CBZ Holdings Ltd reported seemingly strong earnings and made it rain for investors but the currency situation did not play in favour of the financial services group.
By Chris Muronzi
A quick analysis of the December 2018 full year earnings numbers shows that while the group reported net income of US$75 million from US$29 million, in real terms the figure is not so great.
Although the bottom line is showing a strong 160% growth on FY17, it is not so much in real terms.
At Wednesday’s going rate of RTGS5: US$1, it means CBZ reported around US$15 million in real terms.
The group’s interest income came down significantly from US$152,9 million to US$128 million owing to reduced lending in the period under review amid concerns over rising credit risk.
Advances came down 48,3% to US$487 million from US$941,4 million while the non-performing loans (NPL) ratio increased to 16,4% from 10.9% in FY17.
Non-interest income rose from US$91,3 million to US$108 million. Instead, the group increased its investment in fixed income securities to US$1,2 billion from US$899,9 million, a 38,3% increase.
Total comprehensive income for the year rose to US$75,233 million from US$29,676 million.
Total deposits rose to US$2 billion from US$1,8 million. Of this, 28% were term deposits while 72% were retail deposits.
The central bank has kept interest rates capped at 12% for two years and is reluctant to raise the rate despite marauding inflation.
This, coupled with rising defaulting rates on loans, means banks cannot realise additional income from funds on their books from core lending activities. An analysis of the results shows that banks are opting to invest in fixed income securities — bonds and Treasury Bills.
CBZ investors will pocket a total US$9 million.
The bank’s loan-to-deposit ratio came down from 55% in FY17 to 28,8% in FY18, a figure CE Blessing Mudavanhu said was worrying as he concluded his presentation in the capital Tuesday.
CBZ is Zimbabwe’s largest bank by deposits and assets.
Mudavanhu said non-performing loans had risen to 16,4% in the period under review or around US$100,1 million.
The bank is already above US$100 million capital requirements of 2020. He said innovations remained key.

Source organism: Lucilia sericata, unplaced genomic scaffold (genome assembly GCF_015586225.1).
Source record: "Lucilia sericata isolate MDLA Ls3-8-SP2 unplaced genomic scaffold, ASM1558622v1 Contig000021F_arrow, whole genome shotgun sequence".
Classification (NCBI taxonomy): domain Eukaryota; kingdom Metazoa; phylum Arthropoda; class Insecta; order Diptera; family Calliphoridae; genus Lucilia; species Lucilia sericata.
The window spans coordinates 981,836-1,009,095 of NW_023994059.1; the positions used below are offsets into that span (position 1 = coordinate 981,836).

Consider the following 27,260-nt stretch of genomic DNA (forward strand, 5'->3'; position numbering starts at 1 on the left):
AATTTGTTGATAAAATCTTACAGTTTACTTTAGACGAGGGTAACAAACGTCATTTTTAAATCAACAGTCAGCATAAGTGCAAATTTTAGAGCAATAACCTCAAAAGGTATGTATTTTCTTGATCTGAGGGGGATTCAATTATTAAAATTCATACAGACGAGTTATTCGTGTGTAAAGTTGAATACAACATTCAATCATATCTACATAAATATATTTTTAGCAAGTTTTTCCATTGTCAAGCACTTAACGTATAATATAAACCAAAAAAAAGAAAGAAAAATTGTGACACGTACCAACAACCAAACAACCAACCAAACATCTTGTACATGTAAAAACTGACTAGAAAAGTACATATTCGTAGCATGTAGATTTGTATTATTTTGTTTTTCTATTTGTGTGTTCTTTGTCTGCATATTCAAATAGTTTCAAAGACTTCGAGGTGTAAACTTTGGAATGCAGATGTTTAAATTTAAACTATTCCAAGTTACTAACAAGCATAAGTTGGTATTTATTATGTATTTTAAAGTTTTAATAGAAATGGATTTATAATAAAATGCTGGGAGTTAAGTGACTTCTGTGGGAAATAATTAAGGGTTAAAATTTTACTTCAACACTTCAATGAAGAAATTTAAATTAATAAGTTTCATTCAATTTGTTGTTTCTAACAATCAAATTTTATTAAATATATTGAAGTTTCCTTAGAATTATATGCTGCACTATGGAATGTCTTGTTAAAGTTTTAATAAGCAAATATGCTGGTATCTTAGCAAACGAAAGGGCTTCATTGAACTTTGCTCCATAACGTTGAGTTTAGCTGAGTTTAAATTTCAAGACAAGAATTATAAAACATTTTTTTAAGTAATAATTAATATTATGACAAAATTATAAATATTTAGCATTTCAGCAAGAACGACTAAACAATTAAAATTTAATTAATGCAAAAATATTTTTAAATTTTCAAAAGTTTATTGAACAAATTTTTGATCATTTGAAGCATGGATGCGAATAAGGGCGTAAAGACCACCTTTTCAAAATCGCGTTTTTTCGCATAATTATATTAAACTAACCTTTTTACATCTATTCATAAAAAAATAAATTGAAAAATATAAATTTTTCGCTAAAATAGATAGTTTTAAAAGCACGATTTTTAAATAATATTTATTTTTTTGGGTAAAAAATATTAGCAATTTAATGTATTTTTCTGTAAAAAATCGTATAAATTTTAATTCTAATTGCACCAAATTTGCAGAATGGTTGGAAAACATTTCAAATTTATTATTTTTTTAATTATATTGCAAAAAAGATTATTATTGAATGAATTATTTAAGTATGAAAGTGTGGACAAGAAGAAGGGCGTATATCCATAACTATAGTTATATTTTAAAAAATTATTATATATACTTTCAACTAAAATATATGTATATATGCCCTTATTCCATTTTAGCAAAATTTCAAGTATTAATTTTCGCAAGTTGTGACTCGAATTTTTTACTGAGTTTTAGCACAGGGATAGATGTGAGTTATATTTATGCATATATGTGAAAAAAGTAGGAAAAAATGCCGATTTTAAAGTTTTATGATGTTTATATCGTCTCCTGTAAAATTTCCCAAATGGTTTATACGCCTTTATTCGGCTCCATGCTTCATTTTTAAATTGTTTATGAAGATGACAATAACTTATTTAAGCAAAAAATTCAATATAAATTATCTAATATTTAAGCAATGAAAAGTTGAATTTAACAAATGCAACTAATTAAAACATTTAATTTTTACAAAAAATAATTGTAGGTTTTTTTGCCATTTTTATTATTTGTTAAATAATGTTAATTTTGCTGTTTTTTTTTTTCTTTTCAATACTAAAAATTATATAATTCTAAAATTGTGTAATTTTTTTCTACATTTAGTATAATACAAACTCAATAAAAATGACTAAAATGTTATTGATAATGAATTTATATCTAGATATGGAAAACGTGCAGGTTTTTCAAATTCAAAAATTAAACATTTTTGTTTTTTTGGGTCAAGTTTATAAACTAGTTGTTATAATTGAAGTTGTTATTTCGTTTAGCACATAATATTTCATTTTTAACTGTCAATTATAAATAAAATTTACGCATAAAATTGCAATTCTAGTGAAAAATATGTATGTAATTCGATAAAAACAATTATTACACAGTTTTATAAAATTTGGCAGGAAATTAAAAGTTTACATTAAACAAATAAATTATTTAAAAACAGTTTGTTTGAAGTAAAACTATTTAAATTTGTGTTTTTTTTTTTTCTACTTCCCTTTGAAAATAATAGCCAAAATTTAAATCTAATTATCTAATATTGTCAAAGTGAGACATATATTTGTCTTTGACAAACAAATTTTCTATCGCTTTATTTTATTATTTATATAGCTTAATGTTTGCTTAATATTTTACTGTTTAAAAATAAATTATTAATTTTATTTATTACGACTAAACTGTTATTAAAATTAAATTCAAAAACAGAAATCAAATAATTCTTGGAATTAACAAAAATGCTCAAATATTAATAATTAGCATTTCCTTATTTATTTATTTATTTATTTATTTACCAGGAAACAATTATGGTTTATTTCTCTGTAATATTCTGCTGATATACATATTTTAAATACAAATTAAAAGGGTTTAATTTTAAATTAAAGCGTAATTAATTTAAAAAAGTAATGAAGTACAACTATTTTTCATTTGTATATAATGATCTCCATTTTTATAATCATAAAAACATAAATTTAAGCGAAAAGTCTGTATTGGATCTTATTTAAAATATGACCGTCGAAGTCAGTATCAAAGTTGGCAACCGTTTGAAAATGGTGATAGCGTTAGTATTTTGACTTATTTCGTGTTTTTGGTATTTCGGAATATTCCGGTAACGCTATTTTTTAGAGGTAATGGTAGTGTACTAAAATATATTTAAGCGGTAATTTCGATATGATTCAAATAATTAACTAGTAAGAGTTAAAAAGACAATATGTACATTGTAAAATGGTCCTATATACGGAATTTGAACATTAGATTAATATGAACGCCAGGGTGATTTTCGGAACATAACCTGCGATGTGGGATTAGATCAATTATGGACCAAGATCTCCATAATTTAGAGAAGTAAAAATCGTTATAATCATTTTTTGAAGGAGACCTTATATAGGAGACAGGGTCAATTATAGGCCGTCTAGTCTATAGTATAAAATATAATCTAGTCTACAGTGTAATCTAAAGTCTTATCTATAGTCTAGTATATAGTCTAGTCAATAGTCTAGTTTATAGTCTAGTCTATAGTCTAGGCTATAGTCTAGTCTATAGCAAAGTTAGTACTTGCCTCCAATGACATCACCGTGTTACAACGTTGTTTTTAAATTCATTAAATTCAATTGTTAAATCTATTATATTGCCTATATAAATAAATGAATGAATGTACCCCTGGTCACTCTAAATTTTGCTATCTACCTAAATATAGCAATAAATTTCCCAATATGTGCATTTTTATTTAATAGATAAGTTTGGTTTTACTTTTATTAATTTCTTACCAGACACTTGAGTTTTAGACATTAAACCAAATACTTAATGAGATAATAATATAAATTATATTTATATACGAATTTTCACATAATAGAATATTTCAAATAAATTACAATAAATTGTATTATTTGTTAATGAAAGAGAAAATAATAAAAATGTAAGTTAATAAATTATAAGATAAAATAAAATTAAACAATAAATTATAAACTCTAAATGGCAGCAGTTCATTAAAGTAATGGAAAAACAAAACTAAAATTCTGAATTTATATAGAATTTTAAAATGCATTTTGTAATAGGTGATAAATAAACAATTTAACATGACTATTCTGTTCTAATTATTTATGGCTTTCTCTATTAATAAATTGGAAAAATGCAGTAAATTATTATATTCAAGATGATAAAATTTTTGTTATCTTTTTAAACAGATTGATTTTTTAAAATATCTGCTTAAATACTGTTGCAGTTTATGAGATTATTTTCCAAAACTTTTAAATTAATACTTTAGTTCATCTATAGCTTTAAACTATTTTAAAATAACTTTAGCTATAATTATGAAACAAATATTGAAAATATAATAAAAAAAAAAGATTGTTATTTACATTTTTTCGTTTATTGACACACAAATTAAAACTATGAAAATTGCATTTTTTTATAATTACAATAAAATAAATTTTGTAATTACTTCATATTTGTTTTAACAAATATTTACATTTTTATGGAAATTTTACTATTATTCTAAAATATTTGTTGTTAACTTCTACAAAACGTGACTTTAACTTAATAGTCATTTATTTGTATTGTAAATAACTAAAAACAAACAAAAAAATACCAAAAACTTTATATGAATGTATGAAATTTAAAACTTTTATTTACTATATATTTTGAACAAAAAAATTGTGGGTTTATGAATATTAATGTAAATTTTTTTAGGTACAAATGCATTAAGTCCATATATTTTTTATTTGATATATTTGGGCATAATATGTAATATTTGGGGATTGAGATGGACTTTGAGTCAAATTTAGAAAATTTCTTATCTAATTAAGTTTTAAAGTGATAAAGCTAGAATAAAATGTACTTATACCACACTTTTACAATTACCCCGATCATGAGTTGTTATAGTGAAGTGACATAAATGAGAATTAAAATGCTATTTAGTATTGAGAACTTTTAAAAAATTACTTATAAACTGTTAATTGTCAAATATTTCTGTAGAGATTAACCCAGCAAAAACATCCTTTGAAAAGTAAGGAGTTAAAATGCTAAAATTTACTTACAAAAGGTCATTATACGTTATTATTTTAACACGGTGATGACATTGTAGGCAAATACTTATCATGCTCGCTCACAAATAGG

“There will be some recalibration to ensure that we don’t lose value,” Mudavanhu said.
“That number (loan-to-deposit ratio) is not a good number,” he told analysts this week. “We need to improve our credit management platform.”
Of the US$100 million NPLs, agriculture accounted for 32%.
He forecast a 15% growth in total assets, advances growth by 35% and total income growth of 32% in FY19.
The performance was achieved against a background characterised by what the group described as “weak sectoral linkages, shortages of foreign currency and general macroeconomic uncertainties.”
“The official rate of inflation, year-on-year, increased noticeably from 3,5% to 42,1% with increased acceleration during the second half of the year. This was largely driven by currency weaknesses experienced during the same period. The year-on-year rate of inflation closed at record level of 42.1%, resulting in the average annual inflation rising from 0.9% in 2017 to 10,5% in 2018,” the group said in a statement attached to its results.
“The average lending rates prevailing in the financial sector for individuals and corporates marginally increased from averages of 9,42% and 6,91% in 2017 to 9,50% and 7,12% in 2018 respectively. On the other hand, one-month and three-month deposit rates trended downwards, reflecting the generally high levels of local liquidity on the money market.”
Return on equity stood at 23,8% while return on assets was at 3,06%.
Dividend cover was 8,3 times.